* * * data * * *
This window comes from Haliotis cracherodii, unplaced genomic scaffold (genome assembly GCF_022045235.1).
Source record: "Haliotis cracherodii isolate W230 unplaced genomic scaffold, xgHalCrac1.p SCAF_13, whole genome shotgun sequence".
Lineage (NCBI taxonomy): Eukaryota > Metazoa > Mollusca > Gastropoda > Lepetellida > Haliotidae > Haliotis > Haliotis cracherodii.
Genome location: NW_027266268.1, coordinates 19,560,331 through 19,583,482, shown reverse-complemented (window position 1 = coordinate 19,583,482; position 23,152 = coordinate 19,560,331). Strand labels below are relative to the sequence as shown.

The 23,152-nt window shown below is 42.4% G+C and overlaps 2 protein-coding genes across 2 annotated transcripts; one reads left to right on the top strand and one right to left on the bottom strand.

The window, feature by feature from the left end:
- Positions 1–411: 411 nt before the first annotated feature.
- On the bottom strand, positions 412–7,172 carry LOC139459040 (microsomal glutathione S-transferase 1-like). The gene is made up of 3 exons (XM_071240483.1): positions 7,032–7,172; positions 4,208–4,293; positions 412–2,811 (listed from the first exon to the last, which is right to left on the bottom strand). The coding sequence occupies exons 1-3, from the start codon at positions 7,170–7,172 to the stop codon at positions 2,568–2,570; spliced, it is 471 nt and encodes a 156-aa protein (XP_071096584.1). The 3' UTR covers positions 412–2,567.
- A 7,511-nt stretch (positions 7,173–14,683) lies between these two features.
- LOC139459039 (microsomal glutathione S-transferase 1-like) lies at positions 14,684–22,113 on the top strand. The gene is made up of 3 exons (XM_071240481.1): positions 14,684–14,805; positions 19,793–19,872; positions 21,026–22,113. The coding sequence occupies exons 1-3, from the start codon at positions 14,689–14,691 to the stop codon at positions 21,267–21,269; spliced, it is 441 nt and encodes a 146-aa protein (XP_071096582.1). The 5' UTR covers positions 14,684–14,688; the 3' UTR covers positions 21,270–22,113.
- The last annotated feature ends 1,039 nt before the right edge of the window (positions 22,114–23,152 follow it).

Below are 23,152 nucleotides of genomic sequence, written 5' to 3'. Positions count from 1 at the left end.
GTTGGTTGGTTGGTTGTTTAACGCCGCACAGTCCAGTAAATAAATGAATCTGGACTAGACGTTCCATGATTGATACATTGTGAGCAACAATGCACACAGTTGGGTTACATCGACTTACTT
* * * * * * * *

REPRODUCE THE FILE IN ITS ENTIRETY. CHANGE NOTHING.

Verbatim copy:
This window comes from Haliotis cracherodii, unplaced genomic scaffold (genome assembly GCF_022045235.1).
Source record: "Haliotis cracherodii isolate W230 unplaced genomic scaffold, xgHalCrac1.p SCAF_13, whole genome shotgun sequence".
Lineage (NCBI taxonomy): Eukaryota > Metazoa > Mollusca > Gastropoda > Lepetellida > Haliotidae > Haliotis > Haliotis cracherodii.
Genome location: NW_027266268.1, coordinates 19,560,331 through 19,583,482, shown reverse-complemented (window position 1 = coordinate 19,583,482; position 23,152 = coordinate 19,560,331). Strand labels below are relative to the sequence as shown.

The 23,152-nt window shown below is 42.4% G+C and overlaps 2 protein-coding genes across 2 annotated transcripts; one reads left to right on the top strand and one right to left on the bottom strand.

The window, feature by feature from the left end:
- Positions 1–411: 411 nt before the first annotated feature.
- On the bottom strand, positions 412–7,172 carry LOC139459040 (microsomal glutathione S-transferase 1-like). The gene is made up of 3 exons (XM_071240483.1): positions 7,032–7,172; positions 4,208–4,293; positions 412–2,811 (listed from the first exon to the last, which is right to left on the bottom strand). The coding sequence occupies exons 1-3, from the start codon at positions 7,170–7,172 to the stop codon at positions 2,568–2,570; spliced, it is 471 nt and encodes a 156-aa protein (XP_071096584.1). The 3' UTR covers positions 412–2,567.
- A 7,511-nt stretch (positions 7,173–14,683) lies between these two features.
- LOC139459039 (microsomal glutathione S-transferase 1-like) lies at positions 14,684–22,113 on the top strand. The gene is made up of 3 exons (XM_071240481.1): positions 14,684–14,805; positions 19,793–19,872; positions 21,026–22,113. The coding sequence occupies exons 1-3, from the start codon at positions 14,689–14,691 to the stop codon at positions 21,267–21,269; spliced, it is 441 nt and encodes a 146-aa protein (XP_071096582.1). The 5' UTR covers positions 14,684–14,688; the 3' UTR covers positions 21,270–22,113.
- The last annotated feature ends 1,039 nt before the right edge of the window (positions 22,114–23,152 follow it).

Below are 23,152 nucleotides of genomic sequence, written 5' to 3'. Positions count from 1 at the left end.
GTTGGTTGGTTGGTTGTTTAACGCCGCACAGTCCAGTAAATAAATGAATCTGGACTAGACGTTCCATGATTGATACATTGTGAGCAACAATGCACACAGTTGGGTTACATCGACTTACTT